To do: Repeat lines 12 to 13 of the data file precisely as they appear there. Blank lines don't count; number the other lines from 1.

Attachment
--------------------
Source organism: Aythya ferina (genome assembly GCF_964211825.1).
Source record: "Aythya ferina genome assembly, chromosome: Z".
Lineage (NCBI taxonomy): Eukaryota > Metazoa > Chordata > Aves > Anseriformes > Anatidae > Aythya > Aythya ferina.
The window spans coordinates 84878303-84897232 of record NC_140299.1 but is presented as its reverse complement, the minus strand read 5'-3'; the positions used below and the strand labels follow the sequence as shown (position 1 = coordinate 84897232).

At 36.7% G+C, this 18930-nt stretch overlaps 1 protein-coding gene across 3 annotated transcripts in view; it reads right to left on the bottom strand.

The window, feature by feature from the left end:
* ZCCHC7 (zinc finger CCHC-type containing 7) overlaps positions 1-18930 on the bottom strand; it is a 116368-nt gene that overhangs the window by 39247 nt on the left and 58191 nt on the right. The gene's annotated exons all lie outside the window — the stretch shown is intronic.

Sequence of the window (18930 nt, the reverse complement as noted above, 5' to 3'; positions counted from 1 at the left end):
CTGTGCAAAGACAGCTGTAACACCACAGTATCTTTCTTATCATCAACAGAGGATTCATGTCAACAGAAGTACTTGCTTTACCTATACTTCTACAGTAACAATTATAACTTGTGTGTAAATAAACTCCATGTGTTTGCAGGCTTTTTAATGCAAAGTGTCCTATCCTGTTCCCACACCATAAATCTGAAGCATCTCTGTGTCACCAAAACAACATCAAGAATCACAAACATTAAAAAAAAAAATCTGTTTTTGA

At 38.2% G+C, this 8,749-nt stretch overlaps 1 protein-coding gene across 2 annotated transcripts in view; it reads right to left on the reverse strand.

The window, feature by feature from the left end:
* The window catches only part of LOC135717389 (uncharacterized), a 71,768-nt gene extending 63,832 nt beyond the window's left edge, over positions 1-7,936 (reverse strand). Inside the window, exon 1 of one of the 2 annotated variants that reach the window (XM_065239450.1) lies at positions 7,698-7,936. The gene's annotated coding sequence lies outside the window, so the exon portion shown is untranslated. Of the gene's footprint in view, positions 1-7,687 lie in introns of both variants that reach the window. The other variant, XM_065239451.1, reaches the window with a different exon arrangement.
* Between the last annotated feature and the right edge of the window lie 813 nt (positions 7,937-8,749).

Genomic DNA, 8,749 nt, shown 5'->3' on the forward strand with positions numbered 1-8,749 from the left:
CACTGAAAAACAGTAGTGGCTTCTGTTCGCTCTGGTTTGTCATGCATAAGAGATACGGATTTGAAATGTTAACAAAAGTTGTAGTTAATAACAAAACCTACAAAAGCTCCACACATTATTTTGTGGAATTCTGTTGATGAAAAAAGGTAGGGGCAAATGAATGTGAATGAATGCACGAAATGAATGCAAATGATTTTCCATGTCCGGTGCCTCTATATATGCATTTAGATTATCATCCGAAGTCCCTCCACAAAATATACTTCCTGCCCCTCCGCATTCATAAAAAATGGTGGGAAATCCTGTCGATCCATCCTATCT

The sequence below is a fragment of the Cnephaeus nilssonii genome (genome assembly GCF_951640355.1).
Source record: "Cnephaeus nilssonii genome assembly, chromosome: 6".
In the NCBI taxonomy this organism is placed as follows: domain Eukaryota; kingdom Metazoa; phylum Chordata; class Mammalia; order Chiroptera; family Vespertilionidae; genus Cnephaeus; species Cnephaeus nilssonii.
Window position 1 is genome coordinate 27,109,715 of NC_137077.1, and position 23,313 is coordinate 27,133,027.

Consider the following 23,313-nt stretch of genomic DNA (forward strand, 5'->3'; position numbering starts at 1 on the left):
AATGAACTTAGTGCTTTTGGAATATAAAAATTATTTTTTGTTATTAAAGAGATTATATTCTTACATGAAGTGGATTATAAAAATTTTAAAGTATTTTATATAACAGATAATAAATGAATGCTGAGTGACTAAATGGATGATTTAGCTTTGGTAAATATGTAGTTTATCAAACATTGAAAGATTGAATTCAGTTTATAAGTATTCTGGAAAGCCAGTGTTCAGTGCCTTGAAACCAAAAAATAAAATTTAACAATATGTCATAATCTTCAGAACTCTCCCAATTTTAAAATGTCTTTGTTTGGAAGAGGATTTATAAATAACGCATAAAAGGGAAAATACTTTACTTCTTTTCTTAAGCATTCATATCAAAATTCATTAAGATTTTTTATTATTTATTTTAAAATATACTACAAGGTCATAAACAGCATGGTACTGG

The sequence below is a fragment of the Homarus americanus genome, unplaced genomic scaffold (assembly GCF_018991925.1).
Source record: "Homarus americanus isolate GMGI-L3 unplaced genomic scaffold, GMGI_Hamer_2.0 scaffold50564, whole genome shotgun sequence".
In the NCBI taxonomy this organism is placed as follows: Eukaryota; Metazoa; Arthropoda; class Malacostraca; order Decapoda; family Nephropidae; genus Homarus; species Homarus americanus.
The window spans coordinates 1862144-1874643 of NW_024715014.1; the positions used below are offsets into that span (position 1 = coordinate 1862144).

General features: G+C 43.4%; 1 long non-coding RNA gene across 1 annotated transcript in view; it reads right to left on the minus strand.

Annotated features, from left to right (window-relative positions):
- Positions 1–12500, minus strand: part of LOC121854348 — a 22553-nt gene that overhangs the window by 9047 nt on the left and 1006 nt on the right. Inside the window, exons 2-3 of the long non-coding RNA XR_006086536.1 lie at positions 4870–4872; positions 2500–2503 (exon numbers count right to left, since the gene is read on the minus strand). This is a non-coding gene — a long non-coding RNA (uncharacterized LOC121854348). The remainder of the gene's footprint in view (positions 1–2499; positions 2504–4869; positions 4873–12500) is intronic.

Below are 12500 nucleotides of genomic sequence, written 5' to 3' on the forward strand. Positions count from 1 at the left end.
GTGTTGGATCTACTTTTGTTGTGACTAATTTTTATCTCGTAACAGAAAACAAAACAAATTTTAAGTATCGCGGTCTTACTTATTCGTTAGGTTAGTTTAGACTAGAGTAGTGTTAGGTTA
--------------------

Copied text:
* The window catches only part of LOC135717389 (uncharacterized), a 71,768-nt gene extending 63,832 nt beyond the window's left edge, over positions 1-7,936 (reverse strand). Inside the window, exon 1 of one of the 2 annotated variants that reach the window (XM_065239450.1) lies at positions 7,698-7,936. The gene's annotated coding sequence lies outside the window, so the exon portion shown is untranslated. Of the gene's footprint in view, positions 1-7,687 lie in introns of both variants that reach the window. The other variant, XM_065239451.1, reaches the window with a different exon arrangement.
* Between the last annotated feature and the right edge of the window lie 813 nt (positions 7,937-8,749).